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Speculation continues to mount on the future of Columbus forward Rick Nash as the NHL trade deadline approaches. FILE PHOTO: THE CANADIAN PRESS/Nathan Denette (Nathan Denette/CP)
Speculation continues to mount on the future of Columbus forward Rick Nash as the NHL trade deadline approaches. FILE PHOTO: THE CANADIAN PRESS/Nathan Denette (Nathan Denette/CP)


Holding our breath for the NHL's first blockbuster trade Add to ...

There are times, and this is one of them, when describing Canada as a “hockey-mad” nation is simply not strong enough.

If the world were actually to end in the spring of 2012, Canadians would have to wait until the game was over to hear the news that everything was over.

In the coming week, right up until 3 p.m. EST on Monday, Feb. 27, lunacy will rule. Television screens will be filled with grown men in dark, serious suits staring hard at their BlackBerries. Twitter will explode with speculation, errors and schoolyard fights over who was first with what news about some third-line winger no one has ever heard of before. There will be more instant analysis offered up than if the government suddenly fell.

Welcome to Trade Week in the National Hockey League.

It does not matter that the salary cap and competitive parity have served to make this rather anticlimactic in recent years. With few teams truly out of the playoff picture, and even fewer teams with salary elasticity, the action has been reduced largely to what Harry Sinden once called “moving-van trades” – the only winner being the companies that truck the players’ furniture from the old city to the new one.

Commentators will, once again, overuse the phrase “traded for a bag of pucks” when they could easily use a much superior example of a lowball deal: Kris Draper from the Winnipeg Jets to the Detroit Red Wings in 1993 for a buck.

Talk about a dollar well spent. Draper went on to play more than 1,000 games for the Red Wings, win four Stanley Cups and be awarded the Selke Trophy as the league’s top defensive forward.

(As The Hockey News smartly pointed out last week, a puck bag sells for $24.99 and, filled with pucks, would cost $84.39 before taxes.)

Most speculation in recent days has concerned the destination of Rick Nash, the huge and hugely talented captain of the lowly Columbus Blue Jackets. Sadly for NHL marketing purposes, he will not be going to Nashville, having apparently lifted his no-trade clause in favour of five teams: Los Angeles Kings, New York Rangers, Boston Bruins, Toronto Maple Leafs and San Jose Sharks.

Keith Jones once claimed he and a journeyman teammate on the Philadelphia Flyers had their own unique no-trade clauses: “Nobody wants us.”

There will be much talk, as there is each year at this time, about the 1980 trade that sent Butch Goring from the Kings to the New York Islanders, thereby giving the Islanders that final piece of the puzzle that led to four straight Stanley Cups.

Such genuine impact, however, is rare. There is the 1964 trade between the Maple Leafs and Rangers that brought Andy Bathgate and Don McKenney to Toronto (in exchange for five players including Dick Duff) and helped produce the Leafs’ second-last Cup.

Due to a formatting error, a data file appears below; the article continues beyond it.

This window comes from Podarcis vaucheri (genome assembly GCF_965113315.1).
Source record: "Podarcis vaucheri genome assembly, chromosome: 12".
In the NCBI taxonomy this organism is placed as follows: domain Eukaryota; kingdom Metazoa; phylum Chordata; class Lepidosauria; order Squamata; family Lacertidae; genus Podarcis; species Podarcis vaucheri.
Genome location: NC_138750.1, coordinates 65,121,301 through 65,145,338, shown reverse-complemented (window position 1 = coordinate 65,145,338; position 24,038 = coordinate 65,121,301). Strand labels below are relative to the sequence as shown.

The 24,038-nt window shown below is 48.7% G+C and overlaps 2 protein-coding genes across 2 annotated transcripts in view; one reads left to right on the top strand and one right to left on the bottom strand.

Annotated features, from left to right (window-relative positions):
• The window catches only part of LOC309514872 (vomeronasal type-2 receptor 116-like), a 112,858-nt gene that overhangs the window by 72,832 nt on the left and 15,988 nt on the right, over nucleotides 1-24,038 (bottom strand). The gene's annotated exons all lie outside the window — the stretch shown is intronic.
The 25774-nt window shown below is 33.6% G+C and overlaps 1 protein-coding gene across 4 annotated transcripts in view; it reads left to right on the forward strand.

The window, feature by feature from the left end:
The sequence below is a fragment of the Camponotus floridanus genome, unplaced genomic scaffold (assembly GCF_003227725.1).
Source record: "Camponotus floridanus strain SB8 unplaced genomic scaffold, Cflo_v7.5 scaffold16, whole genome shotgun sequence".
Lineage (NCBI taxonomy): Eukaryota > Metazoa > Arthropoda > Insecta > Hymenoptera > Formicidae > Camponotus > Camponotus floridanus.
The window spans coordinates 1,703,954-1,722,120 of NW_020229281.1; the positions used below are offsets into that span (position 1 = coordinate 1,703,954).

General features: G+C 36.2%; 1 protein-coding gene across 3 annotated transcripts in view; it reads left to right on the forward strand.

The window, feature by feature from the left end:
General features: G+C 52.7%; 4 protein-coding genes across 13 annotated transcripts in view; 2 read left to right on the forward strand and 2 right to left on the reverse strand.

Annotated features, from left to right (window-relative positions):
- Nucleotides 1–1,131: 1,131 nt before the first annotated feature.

No matter how 2012 plays out, it will never compare to the trading action of 20 years ago. The Calgary Flames and the Maple Leafs launched 1992 by swapping a total of 10 players, including Doug Gilmour, in a single deal. It was also the year in which the Quebec Nordiques sent the rights to Eric Lindros to the Flyers in exchange for five fine players, including future hall-of-famer Peter Forsberg, $15-million in cash and two high draft picks.

Hindsight would suggest that bad trades are remembered far better than good ones, and history argues that, contrary to popular belief, not all bad hockey trades were made by the Islanders, though Zdeno Chara and the draft pick that became Jason Spezza for the Ottawa Senators’ Alexei Yashin, and Roberto Luongo for a couple of middling Florida Panthers hold unique status.

Who can recall what the Bruins got from the Sharks for Joe Thornton in 2005?

What made the Chicago Blackhawks think the Buffalo Sabres’ Stéphane Beauregard was fair exchange for unused goalie Dominik Hasek in 1992? Or the Pittsburgh Penguins sending Markus Naslund to the Vancouver Canucks for Alek Stojanov in 1996? (In the interest of fairness, it should be pointed out that Vancouver also ended up on the short end of a deal in 1986 when it took Barry Pederson from Boston in exchange for a local prospect named Cam Neely.)

While the experts will be quick this week to say which team won and which team lost, it’s important to remember that, over time, some trades are beyond measure. Who got the better deal in 1995 when the Dallas Stars got Joe Nieuwendyk, and soon a Cup, from the Flames for an unknown prospect named Jarome Iginla? And what about that “worst deal ever” that brought Phil Kessel to Toronto for three high draft picks, one of whom turned out to be Tyler Seguin?

Phil Kessel? Tyler Seguin? Kessel? Seguin? Seguin? Kessel? …

Such bar and water-cooler chatter is a waste of time.

But this is Canada, where two dates stand out above all others.

July 1, 1867, the birth of the country.

And Aug. 9, 1988, the day Wayne Gretzky was traded.

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